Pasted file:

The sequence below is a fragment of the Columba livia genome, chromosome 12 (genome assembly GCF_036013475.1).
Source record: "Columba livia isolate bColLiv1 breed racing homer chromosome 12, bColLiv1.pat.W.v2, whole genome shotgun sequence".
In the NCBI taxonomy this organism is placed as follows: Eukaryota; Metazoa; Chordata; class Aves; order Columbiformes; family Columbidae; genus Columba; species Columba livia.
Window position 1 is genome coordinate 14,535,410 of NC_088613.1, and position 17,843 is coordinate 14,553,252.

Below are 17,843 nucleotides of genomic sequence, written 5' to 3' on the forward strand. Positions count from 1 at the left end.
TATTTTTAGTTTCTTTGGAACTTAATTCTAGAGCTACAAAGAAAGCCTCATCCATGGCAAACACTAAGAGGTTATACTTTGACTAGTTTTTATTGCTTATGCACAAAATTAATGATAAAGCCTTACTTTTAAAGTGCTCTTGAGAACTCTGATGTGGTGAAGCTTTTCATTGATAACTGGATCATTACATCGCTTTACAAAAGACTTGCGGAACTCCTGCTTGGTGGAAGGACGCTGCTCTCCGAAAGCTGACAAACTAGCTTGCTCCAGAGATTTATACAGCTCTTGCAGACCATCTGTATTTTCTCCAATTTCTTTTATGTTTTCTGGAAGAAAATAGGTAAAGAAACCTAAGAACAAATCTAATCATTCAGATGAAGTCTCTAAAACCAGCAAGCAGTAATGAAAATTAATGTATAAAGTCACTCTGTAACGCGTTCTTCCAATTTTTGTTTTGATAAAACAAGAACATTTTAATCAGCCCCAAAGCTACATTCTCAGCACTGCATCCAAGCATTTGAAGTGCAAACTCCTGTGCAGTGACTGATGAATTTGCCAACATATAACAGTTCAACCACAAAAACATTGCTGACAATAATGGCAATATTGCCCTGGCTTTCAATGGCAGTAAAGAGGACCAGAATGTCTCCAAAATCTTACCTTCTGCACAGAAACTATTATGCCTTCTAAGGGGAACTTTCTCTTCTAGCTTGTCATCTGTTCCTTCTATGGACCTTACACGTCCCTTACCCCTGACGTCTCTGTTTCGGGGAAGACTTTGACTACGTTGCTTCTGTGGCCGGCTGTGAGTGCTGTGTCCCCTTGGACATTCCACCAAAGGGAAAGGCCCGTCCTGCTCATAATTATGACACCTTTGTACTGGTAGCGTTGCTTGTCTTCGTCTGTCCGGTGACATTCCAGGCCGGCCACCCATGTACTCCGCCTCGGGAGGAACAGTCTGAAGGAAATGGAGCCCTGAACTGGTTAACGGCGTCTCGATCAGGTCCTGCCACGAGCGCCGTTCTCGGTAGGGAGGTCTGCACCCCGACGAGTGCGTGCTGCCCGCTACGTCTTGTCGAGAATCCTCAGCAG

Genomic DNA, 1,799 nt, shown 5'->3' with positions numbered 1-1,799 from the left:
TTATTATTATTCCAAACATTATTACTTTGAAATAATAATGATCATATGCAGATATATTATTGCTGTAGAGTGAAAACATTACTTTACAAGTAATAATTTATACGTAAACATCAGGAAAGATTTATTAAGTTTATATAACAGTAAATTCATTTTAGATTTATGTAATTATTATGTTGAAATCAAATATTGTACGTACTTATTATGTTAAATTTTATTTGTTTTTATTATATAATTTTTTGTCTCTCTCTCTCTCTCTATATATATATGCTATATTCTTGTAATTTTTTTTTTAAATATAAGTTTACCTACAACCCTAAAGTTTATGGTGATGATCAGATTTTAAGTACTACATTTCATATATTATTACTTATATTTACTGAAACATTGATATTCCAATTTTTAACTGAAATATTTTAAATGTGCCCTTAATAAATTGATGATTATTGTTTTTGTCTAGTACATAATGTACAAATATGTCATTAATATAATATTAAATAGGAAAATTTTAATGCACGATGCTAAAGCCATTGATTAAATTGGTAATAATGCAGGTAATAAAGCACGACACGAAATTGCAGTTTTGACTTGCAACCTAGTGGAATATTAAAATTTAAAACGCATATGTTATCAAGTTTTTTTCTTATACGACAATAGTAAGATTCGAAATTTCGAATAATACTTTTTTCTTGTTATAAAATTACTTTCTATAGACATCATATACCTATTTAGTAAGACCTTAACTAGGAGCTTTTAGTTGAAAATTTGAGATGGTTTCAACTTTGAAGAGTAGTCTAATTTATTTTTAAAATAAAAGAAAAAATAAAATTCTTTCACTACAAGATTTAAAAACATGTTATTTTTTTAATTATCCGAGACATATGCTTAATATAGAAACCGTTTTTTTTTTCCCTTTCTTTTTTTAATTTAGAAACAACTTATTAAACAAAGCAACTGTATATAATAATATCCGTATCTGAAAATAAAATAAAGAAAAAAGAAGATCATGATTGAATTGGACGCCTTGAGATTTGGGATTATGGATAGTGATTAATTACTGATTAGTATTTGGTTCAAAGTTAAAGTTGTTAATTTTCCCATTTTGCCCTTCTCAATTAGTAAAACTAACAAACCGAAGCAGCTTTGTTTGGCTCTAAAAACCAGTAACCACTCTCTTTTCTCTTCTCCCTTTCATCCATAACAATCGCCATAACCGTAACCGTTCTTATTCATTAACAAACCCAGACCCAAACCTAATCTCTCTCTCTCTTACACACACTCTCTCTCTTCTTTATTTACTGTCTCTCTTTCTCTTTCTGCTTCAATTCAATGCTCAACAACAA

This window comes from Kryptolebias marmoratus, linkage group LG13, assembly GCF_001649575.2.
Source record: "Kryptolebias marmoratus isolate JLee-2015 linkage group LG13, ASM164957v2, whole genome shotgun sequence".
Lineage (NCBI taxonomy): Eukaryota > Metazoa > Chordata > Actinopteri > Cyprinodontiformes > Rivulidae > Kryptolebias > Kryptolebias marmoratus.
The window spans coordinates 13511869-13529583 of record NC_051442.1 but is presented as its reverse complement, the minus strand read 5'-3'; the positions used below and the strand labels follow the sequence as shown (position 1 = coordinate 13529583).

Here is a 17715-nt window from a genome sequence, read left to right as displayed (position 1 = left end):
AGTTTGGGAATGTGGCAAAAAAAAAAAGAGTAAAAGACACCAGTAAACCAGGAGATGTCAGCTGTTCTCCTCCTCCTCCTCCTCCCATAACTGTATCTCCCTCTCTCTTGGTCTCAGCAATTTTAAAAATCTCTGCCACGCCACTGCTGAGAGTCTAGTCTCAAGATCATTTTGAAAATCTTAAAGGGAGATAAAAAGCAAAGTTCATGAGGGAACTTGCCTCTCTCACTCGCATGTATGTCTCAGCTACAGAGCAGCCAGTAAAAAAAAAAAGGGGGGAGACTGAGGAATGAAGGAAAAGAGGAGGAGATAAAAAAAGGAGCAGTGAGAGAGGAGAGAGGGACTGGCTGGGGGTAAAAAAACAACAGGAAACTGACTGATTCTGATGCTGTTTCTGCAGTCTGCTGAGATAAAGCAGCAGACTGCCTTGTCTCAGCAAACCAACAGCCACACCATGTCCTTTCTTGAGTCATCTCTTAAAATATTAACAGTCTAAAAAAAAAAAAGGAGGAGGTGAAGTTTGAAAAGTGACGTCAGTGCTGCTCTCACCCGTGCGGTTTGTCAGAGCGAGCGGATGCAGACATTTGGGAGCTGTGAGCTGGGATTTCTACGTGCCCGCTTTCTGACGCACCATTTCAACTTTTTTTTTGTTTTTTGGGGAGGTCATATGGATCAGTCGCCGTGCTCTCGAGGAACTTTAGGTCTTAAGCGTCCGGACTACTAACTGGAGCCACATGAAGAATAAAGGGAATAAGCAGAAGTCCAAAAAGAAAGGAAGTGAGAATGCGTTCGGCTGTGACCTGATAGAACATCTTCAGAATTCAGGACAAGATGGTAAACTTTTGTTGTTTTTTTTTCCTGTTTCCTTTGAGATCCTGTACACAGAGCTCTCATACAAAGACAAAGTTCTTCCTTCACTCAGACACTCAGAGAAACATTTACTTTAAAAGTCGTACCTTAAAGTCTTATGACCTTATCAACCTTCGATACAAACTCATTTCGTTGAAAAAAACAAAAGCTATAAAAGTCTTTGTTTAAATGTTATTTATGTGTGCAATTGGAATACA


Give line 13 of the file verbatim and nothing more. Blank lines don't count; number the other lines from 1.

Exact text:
Here is a 17715-nt window from a genome sequence, read left to right as displayed (position 1 = left end):